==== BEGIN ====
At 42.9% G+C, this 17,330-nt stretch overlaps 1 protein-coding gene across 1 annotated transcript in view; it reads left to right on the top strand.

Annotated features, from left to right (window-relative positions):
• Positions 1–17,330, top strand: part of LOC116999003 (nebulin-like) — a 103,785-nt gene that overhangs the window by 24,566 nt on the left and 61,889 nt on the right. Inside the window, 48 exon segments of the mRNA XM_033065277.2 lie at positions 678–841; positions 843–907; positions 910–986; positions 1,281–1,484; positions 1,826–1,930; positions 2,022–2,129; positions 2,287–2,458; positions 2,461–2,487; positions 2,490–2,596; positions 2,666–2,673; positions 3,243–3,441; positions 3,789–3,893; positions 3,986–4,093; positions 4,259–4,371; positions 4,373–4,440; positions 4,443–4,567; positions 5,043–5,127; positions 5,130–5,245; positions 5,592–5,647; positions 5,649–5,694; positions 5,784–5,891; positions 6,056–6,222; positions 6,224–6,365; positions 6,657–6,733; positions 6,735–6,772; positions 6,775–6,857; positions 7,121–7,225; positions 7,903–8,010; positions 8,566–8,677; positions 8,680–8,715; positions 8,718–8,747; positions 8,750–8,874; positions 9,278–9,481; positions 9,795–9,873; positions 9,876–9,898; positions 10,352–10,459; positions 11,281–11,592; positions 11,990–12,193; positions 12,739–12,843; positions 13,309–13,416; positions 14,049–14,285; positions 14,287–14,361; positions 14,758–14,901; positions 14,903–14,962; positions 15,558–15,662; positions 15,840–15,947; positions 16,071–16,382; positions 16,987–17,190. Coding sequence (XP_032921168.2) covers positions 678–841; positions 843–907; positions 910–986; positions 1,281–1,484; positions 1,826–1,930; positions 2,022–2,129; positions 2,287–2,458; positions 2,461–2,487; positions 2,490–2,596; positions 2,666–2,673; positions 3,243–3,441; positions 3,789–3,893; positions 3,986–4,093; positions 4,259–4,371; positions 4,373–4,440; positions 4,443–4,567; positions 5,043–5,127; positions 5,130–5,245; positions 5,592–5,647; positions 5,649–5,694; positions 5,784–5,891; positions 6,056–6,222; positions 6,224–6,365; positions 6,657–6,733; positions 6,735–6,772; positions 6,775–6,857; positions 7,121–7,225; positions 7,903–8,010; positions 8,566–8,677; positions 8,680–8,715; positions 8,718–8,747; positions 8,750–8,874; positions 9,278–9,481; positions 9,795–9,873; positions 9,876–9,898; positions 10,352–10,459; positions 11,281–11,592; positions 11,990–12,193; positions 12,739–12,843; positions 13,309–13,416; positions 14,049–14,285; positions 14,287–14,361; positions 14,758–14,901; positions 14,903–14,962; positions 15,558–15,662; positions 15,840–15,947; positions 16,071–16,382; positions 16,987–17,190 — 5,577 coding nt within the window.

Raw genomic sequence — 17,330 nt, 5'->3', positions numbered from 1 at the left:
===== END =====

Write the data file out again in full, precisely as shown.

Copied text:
At 42.9% G+C, this 17,330-nt stretch overlaps 1 protein-coding gene across 1 annotated transcript in view; it reads left to right on the top strand.

Annotated features, from left to right (window-relative positions):
• Positions 1–17,330, top strand: part of LOC116999003 (nebulin-like) — a 103,785-nt gene that overhangs the window by 24,566 nt on the left and 61,889 nt on the right. Inside the window, 48 exon segments of the mRNA XM_033065277.2 lie at positions 678–841; positions 843–907; positions 910–986; positions 1,281–1,484; positions 1,826–1,930; positions 2,022–2,129; positions 2,287–2,458; positions 2,461–2,487; positions 2,490–2,596; positions 2,666–2,673; positions 3,243–3,441; positions 3,789–3,893; positions 3,986–4,093; positions 4,259–4,371; positions 4,373–4,440; positions 4,443–4,567; positions 5,043–5,127; positions 5,130–5,245; positions 5,592–5,647; positions 5,649–5,694; positions 5,784–5,891; positions 6,056–6,222; positions 6,224–6,365; positions 6,657–6,733; positions 6,735–6,772; positions 6,775–6,857; positions 7,121–7,225; positions 7,903–8,010; positions 8,566–8,677; positions 8,680–8,715; positions 8,718–8,747; positions 8,750–8,874; positions 9,278–9,481; positions 9,795–9,873; positions 9,876–9,898; positions 10,352–10,459; positions 11,281–11,592; positions 11,990–12,193; positions 12,739–12,843; positions 13,309–13,416; positions 14,049–14,285; positions 14,287–14,361; positions 14,758–14,901; positions 14,903–14,962; positions 15,558–15,662; positions 15,840–15,947; positions 16,071–16,382; positions 16,987–17,190. Coding sequence (XP_032921168.2) covers positions 678–841; positions 843–907; positions 910–986; positions 1,281–1,484; positions 1,826–1,930; positions 2,022–2,129; positions 2,287–2,458; positions 2,461–2,487; positions 2,490–2,596; positions 2,666–2,673; positions 3,243–3,441; positions 3,789–3,893; positions 3,986–4,093; positions 4,259–4,371; positions 4,373–4,440; positions 4,443–4,567; positions 5,043–5,127; positions 5,130–5,245; positions 5,592–5,647; positions 5,649–5,694; positions 5,784–5,891; positions 6,056–6,222; positions 6,224–6,365; positions 6,657–6,733; positions 6,735–6,772; positions 6,775–6,857; positions 7,121–7,225; positions 7,903–8,010; positions 8,566–8,677; positions 8,680–8,715; positions 8,718–8,747; positions 8,750–8,874; positions 9,278–9,481; positions 9,795–9,873; positions 9,876–9,898; positions 10,352–10,459; positions 11,281–11,592; positions 11,990–12,193; positions 12,739–12,843; positions 13,309–13,416; positions 14,049–14,285; positions 14,287–14,361; positions 14,758–14,901; positions 14,903–14,962; positions 15,558–15,662; positions 15,840–15,947; positions 16,071–16,382; positions 16,987–17,190 — 5,577 coding nt within the window.

Raw genomic sequence — 17,330 nt, 5'->3', positions numbered from 1 at the left: